The food, however, is a lot brawnier than the surroundings would suggest. Chef Eleanor Walsh hails from Dingle (where her mum had a butcher shop) and is a dutiful daughter of Ireland. She is dedicated to using organic produce from tiny suppliers and treating it with a disarming throw-it-in-the-pan-and-take-it-right-out simplicity. Delicately smoky notes dominate her current appetizer menu: grapefruit makes an ingenious foil for smoked eel; pickled pear with smoked pork is a rustic match made in heaven; the "smokies" (vernacular for chunks of baked smoked haddock) are positively luscious with their cap of crème fraîche. The main courses—perhaps a bracing pork and apricot stew accompanied by a celestial mash, or flash-fried claws of prized west-coast crab dressed simply with splashes of garlicky butter—are the gold standard of modern Irish bistro cooking.

Meeting House Square, Temple Bar; 353-1/670-5372; dinner for two $58.

Only a few years ago, well-heeled Dubliners regarded the five-minute trek across the Liffey to Northside as a trip to Siberia. That was before the achingly hip Morrison Hotel opened its doors, in 1999. Today, the reawakening neighborhood is touted as the new Temple Bar, and Halo, the Morrison's see-and-be-seen fusion restaurant, is its hottest attraction. Dark polished wood, mirrored panels, Chinese lanterns, and swaths of brown velvet draped over white chairs make the dining room an exercise in opulent minimalism.

Having had a sublime duck-and-truffle risotto at Halo when it first opened, I returned recently for a frustratingly inconsistent lunch. The risotto, this time with pancetta and butternut squash, was as good as the one I remembered. But someone seemed to have emptied an entire saltshaker into the Thai coconut soup, and not-quite-rare tuna sat on black squid-ink pasta that had all the appeal of a floor mop. The best strategy: Let Dubliners ooh and aah over Sichuan peppered scallops with lemongrass sauce. You can eat better by taking a more traditional route—say, puffy little potato blini with smoked salmon, followed by an honest, delicious roast loin of lamb and a homey apple-bread pudding. Hungry for attitude?Join the preening crowds at Lobo, the hotel's downstairs supper club, dominated by a mahogany visage of Buddha.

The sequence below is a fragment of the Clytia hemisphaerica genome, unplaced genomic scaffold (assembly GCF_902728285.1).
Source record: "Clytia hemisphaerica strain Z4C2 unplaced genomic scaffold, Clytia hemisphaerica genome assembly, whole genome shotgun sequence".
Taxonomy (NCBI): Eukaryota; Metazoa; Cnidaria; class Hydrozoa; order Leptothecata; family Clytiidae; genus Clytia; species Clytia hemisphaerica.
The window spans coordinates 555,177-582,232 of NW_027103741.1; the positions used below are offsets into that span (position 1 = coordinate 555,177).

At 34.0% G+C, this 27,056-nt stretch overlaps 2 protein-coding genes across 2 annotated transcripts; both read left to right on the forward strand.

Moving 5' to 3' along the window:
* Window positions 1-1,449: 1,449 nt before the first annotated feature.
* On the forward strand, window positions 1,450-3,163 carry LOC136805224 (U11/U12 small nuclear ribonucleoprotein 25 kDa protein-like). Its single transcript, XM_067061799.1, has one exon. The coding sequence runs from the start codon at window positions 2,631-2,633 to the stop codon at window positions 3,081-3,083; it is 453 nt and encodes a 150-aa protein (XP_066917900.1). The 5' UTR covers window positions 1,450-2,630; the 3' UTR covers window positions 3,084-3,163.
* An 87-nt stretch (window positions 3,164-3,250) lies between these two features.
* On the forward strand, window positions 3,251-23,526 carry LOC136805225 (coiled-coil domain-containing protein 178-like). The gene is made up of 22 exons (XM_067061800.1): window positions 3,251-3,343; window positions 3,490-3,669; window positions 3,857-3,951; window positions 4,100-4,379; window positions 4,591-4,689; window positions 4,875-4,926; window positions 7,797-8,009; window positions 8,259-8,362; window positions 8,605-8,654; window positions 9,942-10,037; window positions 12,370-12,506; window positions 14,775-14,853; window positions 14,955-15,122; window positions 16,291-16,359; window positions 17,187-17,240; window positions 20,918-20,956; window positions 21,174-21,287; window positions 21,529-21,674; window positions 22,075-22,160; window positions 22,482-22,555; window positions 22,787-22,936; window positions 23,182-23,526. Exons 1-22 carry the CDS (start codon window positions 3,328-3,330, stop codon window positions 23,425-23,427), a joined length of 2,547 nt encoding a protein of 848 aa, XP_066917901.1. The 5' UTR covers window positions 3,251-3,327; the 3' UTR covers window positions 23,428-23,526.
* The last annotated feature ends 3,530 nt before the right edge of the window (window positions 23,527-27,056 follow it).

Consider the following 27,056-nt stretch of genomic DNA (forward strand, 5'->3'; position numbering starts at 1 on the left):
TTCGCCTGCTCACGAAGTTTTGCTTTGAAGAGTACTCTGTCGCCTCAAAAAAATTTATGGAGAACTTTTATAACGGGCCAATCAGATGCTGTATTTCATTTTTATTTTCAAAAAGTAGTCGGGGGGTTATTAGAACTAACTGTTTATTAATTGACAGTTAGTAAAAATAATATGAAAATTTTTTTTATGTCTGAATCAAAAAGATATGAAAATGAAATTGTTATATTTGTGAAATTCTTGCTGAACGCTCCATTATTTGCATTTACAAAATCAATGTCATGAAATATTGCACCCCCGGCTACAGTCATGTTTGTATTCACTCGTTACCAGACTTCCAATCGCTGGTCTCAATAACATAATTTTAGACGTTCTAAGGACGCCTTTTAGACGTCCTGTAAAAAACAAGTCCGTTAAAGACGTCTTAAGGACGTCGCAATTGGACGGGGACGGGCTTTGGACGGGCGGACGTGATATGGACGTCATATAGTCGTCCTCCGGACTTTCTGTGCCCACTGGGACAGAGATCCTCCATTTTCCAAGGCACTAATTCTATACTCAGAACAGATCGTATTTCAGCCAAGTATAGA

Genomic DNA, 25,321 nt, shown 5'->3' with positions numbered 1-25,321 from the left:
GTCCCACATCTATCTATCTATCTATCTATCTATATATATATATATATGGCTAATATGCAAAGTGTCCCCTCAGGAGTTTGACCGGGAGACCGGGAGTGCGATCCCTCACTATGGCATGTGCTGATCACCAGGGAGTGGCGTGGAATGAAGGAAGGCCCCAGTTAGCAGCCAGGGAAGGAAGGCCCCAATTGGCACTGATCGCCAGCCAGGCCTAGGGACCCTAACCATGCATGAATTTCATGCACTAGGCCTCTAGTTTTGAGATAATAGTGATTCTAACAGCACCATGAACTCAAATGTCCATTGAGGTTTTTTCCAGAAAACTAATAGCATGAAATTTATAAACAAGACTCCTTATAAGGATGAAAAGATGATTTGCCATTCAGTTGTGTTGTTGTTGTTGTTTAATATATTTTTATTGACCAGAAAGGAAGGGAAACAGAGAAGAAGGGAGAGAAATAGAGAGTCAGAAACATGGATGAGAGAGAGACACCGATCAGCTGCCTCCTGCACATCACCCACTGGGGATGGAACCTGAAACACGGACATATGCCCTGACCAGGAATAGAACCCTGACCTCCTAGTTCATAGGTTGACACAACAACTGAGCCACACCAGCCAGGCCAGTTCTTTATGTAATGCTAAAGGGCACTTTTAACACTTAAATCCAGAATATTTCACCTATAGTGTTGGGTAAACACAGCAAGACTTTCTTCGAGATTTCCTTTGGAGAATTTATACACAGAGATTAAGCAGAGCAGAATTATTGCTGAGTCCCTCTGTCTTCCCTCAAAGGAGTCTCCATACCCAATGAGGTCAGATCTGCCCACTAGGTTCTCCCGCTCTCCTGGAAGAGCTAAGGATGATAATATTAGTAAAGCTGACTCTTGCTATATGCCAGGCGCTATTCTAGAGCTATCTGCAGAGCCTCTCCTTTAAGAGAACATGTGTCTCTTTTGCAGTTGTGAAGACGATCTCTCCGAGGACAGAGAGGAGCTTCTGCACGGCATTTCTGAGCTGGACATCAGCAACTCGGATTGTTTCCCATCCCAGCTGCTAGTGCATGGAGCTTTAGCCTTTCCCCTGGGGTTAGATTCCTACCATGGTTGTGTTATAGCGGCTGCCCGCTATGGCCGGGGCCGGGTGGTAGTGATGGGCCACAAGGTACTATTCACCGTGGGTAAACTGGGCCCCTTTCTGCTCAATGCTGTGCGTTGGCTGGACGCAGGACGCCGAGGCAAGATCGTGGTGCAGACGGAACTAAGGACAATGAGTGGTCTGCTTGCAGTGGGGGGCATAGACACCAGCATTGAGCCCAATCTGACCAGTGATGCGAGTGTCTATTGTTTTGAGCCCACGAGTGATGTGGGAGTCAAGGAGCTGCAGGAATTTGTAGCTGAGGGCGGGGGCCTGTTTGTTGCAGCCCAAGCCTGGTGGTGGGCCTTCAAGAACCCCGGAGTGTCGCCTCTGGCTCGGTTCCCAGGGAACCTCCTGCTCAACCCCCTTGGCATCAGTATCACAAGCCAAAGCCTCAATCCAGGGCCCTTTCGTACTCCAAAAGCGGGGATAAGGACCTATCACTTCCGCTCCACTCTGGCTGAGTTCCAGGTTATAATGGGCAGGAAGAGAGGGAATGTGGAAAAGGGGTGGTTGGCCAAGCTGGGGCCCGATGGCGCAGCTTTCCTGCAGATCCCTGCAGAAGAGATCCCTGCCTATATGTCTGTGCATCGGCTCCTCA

Morrison Hotel, Ormond Quay; 353-1/887-2421; dinner for two $85.

A warming sensation comes over you the minute you claim a table at Roly's, a yellow-splashed Ballsbridge lunch mecca pleasantly cluttered with watercolors and prints. In front of you is a basket of swoon-provoking, just-baked breads—brown soda, spinach-and-raisin, tomato. Around you is Dublin's jolliest crowd: well-fed families, vigorous ladies-who-lunch, and corporate honchos looking like affluent sheep farmers, all blue shirtsleeves and not a jacket in sight. At your side are charming white-aproned waiters, tempting you with one of Colin O'Daly's unimpeachable cream soups, his high-octane prawn bisque, a plate of addictive gratinéed mussels.